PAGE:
August 2023

(Photo credit: Mike Passo, American Trails)

ARRA Celebrates Big “Buy America” Win for RTP

Recreationists received great news when the Department of Transportation (DOT) announced on August 16 that Build America, Buy America Act provisions would no longer apply to DOT projects that cost less than $500,000.  The Recreational Trails Program (RTP), which is administered by DOT’s Federal Highway Administration (FHWA), provides grants for recreational trail projects – the overwhelming majority of which cost considerably less than half a million dollars to complete.  This means that relatively small RTP projects (in comparison to road and infrastructure projects) will no longer have to comply with onerous mandates that require that all iron, steel, manufactured products, and construction materials used in DOT-funded infrastructure projects be produced in the United States.

Many recent RTP projects were hampered by an inability to meet Buy America provisions as the small-scale nature of the projects meant that material costs could prove prohibitive to moving forward.  Further, efforts to purchase specialty equipment, such as those used for recreational trail construction and maintenance, have been put on hold as any such equipment on the market uses more than 5% non-domestic parts in their engines and hydraulic systems.  Now, RTP funds can be used for trail projects, including the purchase of specialty equipment under a general waiver for any project awarded less than $500,000.

ARRA joined many other recreation organizations that submitted comments in support of the proposed de minimis waiver, which resulted in this victory for recreational trails.  In fact, in its notice, DOT highlighted the support for the waiver:

Many such comments came from stakeholders and funding recipients under FHWA’s Recreational Trails Program (RTP). Under that program, funds are apportioned to States, who then solicit and select projects to receive RTP funds as sub-awards. The DOT made it clear that this is a big win by noting that “it may be applied to both financial assistance awards and sub-awards…”

The RTP, which returns federal gasoline taxes paid by off-highway recreationists to the states for trail development and maintenance, has long been a vitally important program for motorized, non-motorized, and mixed-use trails.  As such, an alliance of national and regional trail-related organizations representing motorized and non-motorized communities across a broad spectrum of interests formed the Coalition for Recreational Trails (CRT) to build awareness and understanding of the RTP.

Click here for more information about the CRT.

To learn how to nominate a completed RTP project for a CRT award, click here.


(Photo credit: Don Amador)

OHVs Play a Key Role in Wildfire Suppression Efforts

A few weeks ago, when numerous lightning strikes sparked dozens of wildfires in Northern California, Don Amador from Quiet Warrior Racing received a call from the Forest Service North Zone Fire Cache to once again serve as an emergency driver. Amador noticed, once again, the extensive use of Off-Highway Vehicles (OHVs) to haul firefighting supplies around fire camps and to remote staging to help wildfire suppression efforts by frontline crews.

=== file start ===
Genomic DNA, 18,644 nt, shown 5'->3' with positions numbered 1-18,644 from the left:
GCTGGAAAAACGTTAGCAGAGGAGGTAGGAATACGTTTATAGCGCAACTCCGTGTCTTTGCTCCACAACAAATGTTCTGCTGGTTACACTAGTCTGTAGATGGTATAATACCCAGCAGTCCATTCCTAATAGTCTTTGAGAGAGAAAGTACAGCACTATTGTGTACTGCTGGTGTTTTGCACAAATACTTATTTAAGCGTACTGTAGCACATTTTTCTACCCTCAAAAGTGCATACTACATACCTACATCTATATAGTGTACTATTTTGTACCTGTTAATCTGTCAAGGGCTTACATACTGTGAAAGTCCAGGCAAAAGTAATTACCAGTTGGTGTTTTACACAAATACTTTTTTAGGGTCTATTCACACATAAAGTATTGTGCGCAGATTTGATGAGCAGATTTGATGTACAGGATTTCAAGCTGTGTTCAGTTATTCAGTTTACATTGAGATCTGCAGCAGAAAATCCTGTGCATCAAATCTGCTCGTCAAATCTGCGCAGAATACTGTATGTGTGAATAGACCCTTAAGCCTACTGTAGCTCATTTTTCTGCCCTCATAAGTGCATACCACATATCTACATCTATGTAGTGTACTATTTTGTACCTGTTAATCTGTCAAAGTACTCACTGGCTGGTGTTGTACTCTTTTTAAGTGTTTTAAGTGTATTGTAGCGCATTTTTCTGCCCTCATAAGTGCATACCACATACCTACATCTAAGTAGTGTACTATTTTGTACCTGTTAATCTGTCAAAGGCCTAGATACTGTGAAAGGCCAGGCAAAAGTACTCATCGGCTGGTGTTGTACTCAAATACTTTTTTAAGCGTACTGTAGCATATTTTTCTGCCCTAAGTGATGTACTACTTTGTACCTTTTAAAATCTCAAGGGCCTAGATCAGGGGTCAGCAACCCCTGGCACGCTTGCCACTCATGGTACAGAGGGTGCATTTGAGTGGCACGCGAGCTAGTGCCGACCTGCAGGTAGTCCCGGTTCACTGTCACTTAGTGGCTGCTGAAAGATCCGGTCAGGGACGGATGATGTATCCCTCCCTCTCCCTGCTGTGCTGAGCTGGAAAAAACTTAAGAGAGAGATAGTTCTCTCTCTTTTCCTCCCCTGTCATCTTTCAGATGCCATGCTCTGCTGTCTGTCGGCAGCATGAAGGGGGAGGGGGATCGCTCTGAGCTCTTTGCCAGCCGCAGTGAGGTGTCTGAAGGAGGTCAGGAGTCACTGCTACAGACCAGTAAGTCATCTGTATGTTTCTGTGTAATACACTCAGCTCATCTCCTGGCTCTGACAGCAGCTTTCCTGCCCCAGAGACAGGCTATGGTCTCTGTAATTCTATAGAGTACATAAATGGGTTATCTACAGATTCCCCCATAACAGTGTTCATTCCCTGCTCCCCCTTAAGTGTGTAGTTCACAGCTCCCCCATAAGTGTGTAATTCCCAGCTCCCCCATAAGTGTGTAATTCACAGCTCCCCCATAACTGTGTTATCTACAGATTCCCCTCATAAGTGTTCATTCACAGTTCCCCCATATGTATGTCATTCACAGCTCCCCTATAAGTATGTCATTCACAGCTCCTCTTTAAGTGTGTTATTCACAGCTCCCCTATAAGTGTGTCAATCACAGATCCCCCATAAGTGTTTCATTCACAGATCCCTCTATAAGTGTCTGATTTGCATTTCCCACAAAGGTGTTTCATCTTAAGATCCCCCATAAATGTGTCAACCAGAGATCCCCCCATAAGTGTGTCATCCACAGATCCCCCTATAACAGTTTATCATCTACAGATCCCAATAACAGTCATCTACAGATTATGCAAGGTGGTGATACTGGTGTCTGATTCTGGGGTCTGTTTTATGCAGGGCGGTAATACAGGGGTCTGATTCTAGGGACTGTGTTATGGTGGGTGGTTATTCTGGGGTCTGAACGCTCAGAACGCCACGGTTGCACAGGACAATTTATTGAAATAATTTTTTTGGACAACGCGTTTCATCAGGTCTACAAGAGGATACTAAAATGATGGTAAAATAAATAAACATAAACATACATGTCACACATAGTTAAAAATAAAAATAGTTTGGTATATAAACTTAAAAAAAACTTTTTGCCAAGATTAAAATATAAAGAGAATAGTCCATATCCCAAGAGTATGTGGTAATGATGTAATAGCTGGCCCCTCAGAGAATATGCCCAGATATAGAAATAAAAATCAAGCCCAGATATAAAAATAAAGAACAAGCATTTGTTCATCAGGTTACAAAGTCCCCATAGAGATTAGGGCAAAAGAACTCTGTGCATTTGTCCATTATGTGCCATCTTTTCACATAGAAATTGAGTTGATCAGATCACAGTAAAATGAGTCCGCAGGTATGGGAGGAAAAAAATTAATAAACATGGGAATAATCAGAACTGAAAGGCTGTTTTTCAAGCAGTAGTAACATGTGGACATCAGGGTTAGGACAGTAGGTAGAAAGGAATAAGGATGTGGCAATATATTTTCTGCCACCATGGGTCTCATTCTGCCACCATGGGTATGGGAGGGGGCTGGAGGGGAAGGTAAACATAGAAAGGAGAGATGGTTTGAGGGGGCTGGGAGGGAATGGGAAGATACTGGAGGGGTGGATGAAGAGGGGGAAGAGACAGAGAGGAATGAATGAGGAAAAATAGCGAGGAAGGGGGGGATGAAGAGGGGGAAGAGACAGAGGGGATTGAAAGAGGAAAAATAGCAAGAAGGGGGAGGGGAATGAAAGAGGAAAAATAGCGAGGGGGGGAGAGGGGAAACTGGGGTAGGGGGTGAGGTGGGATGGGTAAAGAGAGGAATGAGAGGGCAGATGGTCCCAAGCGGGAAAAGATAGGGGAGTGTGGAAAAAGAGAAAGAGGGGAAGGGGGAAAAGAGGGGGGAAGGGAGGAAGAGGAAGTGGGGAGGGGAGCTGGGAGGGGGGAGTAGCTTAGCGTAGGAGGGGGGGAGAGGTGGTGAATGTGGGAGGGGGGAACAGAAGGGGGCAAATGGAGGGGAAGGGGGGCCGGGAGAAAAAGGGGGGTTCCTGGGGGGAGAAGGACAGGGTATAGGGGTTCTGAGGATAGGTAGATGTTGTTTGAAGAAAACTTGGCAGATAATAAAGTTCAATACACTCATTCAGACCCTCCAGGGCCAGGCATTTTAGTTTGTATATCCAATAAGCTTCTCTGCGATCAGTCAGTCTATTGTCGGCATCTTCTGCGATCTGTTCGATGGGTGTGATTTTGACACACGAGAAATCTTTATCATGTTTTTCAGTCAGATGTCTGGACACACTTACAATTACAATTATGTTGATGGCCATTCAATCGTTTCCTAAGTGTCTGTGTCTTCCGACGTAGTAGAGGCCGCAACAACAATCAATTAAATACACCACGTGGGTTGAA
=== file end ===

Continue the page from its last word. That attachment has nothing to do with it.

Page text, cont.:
As many of you know, OHVs have a long history of helping state and federal agencies aid local communities during wildfires and other natural disasters. During wildfires, they often serve by driving supplies to the incident base or running dozers to build strategic firebreaks in key areas.

OHVs also play an ever-increasingly important role in fire suppression efforts both on the front line and at the fire camp by transporting crews and supplies engaged in direct or indirect attacks or moving staff and equipment back to the supply depot.

This is now the second fire season where Amador has witnessed the prominent use of Side by Sides by private and public sector wildfire professionals during all aspects of wildfire suppression efforts in Northern and Central California.

At Quiet Warrior Racing, serving local communities – and with the assistance of our OHV recreation family – during times of crisis is a duty and a privilege that must be repaid to current and future generations.


Biden Administration Invests Nearly $11M in Wildland Fire Science Research and Knowledge Exchange

In late July, the Biden Administration announced it was investing nearly $11 million available through the Joint Fire Science Program in fiscal year 2024 for current wildland fire research priorities. This funding opportunity, supported by President Biden’s Bipartisan Infrastructure Law, can be accessed via and will remain open through Sept. 28.

The Bipartisan Infrastructure Law  (BIL) makes critical investments of $8.25 billion to strengthen wildfire resilience efforts through the Departments of the Interior and Agriculture, including through funding for fuels management work, burned area rehabilitation, support for the federal wildland firefighting workforce, and funding for wildland fire science and research.

“The Bipartisan Infrastructure Law has been instrumental in supporting firefighter health, safety and many other wildfire management issues,” said Dana Skelly of the USDA Forest Service and chair for the Joint Fire Science Governing Board. “The Joint Fire Science program not only helps fund critical research to improve wildfire management, it also ensures that the best available science is getting to the field through our Fire Science Exchange Network.”

Thousands of research projects funded by the Joint Fire Science Program have resulted in efficient land management tools and practices. This year, the Joint Fire Science Program is soliciting proposals from both government and non-government entities in three areas: Primary, Graduate Research Innovation, and Regional Fire Science Exchange. Funding for research and science delivery will come from BIL.

Recent Bureau of Land Management Activity